devoted and committed. The experience of being raised in such a home can never be erased from minds or hearts. It is that which kept Yosef HaTzadik anchored throughout his painful years in Egypt. D’yukno shel aviv – the image of his father Jacob, never departed from his heart or mind. That image was so powerful that it enabled him to withstand the loneliness, enticements and tortures of Egypt.

Children growing up in loving homes can understand that there are times when parents have to
resort to babysitters because they have to earn a livelihood. Such children feel a sense of responsibility toward the klal – community, and feel a responsibility to give back. But what understanding can they glean when they see their parents go off to play while they are left in the care of maids? While on vacation, mothers do not have to cook, clean or shop; fathers do not have to work – what better opportunity to spend time with the children? Shouldn’t fathers, who under normal circumstances have little time, be delighted to spend these Yom Tov days with their children? Vacations provide a wonderful learning opportunity and meaningful, lasting memories.

When our children and grandchildren were small, my husband, HaRav Meshulem HaLevi
Jungreis, zt’l, would take them on walks. He would show them how to feed the birds and the ducks. Sometimes he took them no further than our own backyard, where he taught them to savor the smell of the flowers and dig in the earth to explore G-d’s treasures. Those years have long passed. My children are parents now, and my grandchildren, Baruch HaShem, are grown, but those early years with Abba Zeide are etched on their souls and will never be forgotten.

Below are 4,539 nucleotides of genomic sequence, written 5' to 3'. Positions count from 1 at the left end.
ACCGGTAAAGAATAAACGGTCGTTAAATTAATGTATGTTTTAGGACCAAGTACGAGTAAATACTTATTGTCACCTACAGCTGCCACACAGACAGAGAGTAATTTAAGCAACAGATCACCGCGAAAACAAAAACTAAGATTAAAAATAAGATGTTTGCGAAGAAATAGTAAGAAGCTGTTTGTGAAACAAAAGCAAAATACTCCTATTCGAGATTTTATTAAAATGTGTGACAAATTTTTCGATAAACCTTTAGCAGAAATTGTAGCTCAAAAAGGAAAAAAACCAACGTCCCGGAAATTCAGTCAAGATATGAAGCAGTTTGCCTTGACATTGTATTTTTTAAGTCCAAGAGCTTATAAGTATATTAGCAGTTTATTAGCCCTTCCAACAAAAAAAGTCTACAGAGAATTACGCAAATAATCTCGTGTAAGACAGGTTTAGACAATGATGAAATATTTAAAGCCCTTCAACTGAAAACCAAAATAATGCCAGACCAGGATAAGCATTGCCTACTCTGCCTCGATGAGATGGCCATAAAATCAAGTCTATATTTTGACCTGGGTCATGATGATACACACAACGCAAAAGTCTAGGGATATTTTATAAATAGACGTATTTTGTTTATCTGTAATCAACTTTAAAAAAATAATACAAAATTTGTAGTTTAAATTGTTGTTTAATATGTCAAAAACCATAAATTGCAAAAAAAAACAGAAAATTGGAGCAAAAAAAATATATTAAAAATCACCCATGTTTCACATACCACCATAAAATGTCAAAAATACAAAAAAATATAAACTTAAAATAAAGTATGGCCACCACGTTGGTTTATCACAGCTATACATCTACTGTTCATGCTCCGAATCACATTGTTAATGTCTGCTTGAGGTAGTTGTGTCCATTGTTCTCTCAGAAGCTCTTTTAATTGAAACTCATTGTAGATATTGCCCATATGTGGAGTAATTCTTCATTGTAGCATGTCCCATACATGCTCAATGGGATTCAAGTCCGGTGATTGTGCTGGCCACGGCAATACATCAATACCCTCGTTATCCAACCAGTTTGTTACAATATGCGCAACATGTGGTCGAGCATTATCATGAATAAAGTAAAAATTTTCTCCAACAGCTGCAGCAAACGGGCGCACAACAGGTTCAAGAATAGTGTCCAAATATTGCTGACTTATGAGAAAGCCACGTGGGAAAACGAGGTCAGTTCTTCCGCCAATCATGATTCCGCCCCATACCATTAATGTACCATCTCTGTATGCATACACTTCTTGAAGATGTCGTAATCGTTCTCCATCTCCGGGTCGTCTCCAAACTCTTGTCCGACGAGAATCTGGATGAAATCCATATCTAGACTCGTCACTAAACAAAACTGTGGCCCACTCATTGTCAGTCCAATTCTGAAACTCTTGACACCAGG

Vacations provide a wonderful opportunity for families to grow, to bond, and to take pleasure in each other’s company. When couples have the zchus – privilege of returning to their parental home for Yom Tov, then shouldn’t their little ones see mommy and daddy helping bubbie and zeide and showing respect? Shouldn’t these couples devote this time to their family instead of running around and socializing?

To be sure, it’s nice to catch up with old friends, but at what price? The young single sister who was left to babysit should have been free to help her mother and make her own social contacts, for as she indicated, she is in the singles parsha and those contacts are important for her. Finally, aside from all this are the lasting impressions that parents make on their children which they must take into consideration.

When children see that their parents have mesirus nefesh – total commitment and heartfelt
devotion toward them, then they too will respond in kind. True, even in the best of homes children sometimes rebel, but if they have loving underpinnings, then eventually they will come home, for the image of devoted parents leaves an indelible mark on the soul, and that can never be erased.